Last weekend, Kehinde Wiley opened his latest solo exhibition at the Sean Kelly Gallery in New York entitled An Economy of Grace. This comes on the heels of the gifted painter’s ongoing showing at The Jewish Museum of New York, giving fans in the Big Apple two venues to enjoy his large-scale and urban-chic paintings. This new body of work features his first depiction of female subjects, perhaps triggered by his recent painting of Santigold for the cover of her new album. As per his modus operandi, the African-American women were cast on the streets of NYC and posed based on historical portraits of society women by Jacques-Louis David, Thomas Gainsborough and John Singer Sargent, among others.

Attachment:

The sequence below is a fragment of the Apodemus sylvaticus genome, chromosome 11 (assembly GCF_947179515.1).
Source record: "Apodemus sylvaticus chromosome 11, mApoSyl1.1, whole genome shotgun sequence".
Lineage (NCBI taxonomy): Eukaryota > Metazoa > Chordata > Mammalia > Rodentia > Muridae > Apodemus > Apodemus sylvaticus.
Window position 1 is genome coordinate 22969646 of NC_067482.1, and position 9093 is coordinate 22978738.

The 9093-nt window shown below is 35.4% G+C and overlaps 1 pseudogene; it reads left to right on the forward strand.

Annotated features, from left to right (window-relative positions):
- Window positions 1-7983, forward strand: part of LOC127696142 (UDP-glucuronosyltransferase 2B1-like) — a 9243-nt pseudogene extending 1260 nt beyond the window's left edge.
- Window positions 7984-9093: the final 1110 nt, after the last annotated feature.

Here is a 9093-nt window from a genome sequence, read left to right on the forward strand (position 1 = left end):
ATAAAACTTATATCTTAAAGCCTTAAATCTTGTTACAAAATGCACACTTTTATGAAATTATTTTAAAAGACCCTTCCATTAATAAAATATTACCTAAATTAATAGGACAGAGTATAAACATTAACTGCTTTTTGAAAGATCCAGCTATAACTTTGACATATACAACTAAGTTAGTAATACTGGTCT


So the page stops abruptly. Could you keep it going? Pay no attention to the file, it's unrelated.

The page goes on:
In Wiley’s words – “The phrase ‘an economy of grace’ speaks directly to the ways in which we manufacture and value grace and honor, the people that we choose to bestow that honor upon, and the ways in which grace is at once an ideal that we strive for and something that is considered to be a natural human right. I am painting women in order to come to terms with the depictions of gender within the context of art history. One has to broaden the conversation… This series of works attempts to reconcile the presence of black female stereotypes that surrounds their presence and/or absence in art history, and the notions of beauty, spectacle, and the ‘grand’ in painting.”
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